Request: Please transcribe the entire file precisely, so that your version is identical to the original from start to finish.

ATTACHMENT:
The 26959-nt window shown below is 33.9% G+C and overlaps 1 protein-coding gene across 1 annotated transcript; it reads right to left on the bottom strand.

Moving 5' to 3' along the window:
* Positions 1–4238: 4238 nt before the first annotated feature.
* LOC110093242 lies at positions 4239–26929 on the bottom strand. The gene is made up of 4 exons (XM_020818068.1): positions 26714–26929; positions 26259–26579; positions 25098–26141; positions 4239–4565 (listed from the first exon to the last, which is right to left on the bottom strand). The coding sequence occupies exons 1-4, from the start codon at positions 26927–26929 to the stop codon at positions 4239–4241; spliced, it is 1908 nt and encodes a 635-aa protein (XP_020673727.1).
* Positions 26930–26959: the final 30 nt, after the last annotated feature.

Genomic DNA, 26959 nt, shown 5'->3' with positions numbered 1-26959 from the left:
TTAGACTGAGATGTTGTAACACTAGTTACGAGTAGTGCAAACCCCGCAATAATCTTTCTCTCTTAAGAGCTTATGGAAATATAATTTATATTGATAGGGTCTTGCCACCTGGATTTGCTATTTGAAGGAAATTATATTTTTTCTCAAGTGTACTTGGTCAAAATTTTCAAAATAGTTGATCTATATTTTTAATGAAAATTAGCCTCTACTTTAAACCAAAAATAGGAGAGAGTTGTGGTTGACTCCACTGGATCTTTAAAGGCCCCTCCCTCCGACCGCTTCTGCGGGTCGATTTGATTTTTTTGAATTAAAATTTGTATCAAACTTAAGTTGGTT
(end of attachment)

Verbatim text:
The 26959-nt window shown below is 33.9% G+C and overlaps 1 protein-coding gene across 1 annotated transcript; it reads right to left on the bottom strand.

Moving 5' to 3' along the window:
* Positions 1–4238: 4238 nt before the first annotated feature.
* LOC110093242 lies at positions 4239–26929 on the bottom strand. The gene is made up of 4 exons (XM_020818068.1): positions 26714–26929; positions 26259–26579; positions 25098–26141; positions 4239–4565 (listed from the first exon to the last, which is right to left on the bottom strand). The coding sequence occupies exons 1-4, from the start codon at positions 26927–26929 to the stop codon at positions 4239–4241; spliced, it is 1908 nt and encodes a 635-aa protein (XP_020673727.1).
* Positions 26930–26959: the final 30 nt, after the last annotated feature.

Genomic DNA, 26959 nt, shown 5'->3' with positions numbered 1-26959 from the left:
TTAGACTGAGATGTTGTAACACTAGTTACGAGTAGTGCAAACCCCGCAATAATCTTTCTCTCTTAAGAGCTTATGGAAATATAATTTATATTGATAGGGTCTTGCCACCTGGATTTGCTATTTGAAGGAAATTATATTTTTTCTCAAGTGTACTTGGTCAAAATTTTCAAAATAGTTGATCTATATTTTTAATGAAAATTAGCCTCTACTTTAAACCAAAAATAGGAGAGAGTTGTGGTTGACTCCACTGGATCTTTAAAGGCCCCTCCCTCCGACCGCTTCTGCGGGTCGATTTGATTTTTTTGAATTAAAATTTGTATCAAACTTAAGTTGGTT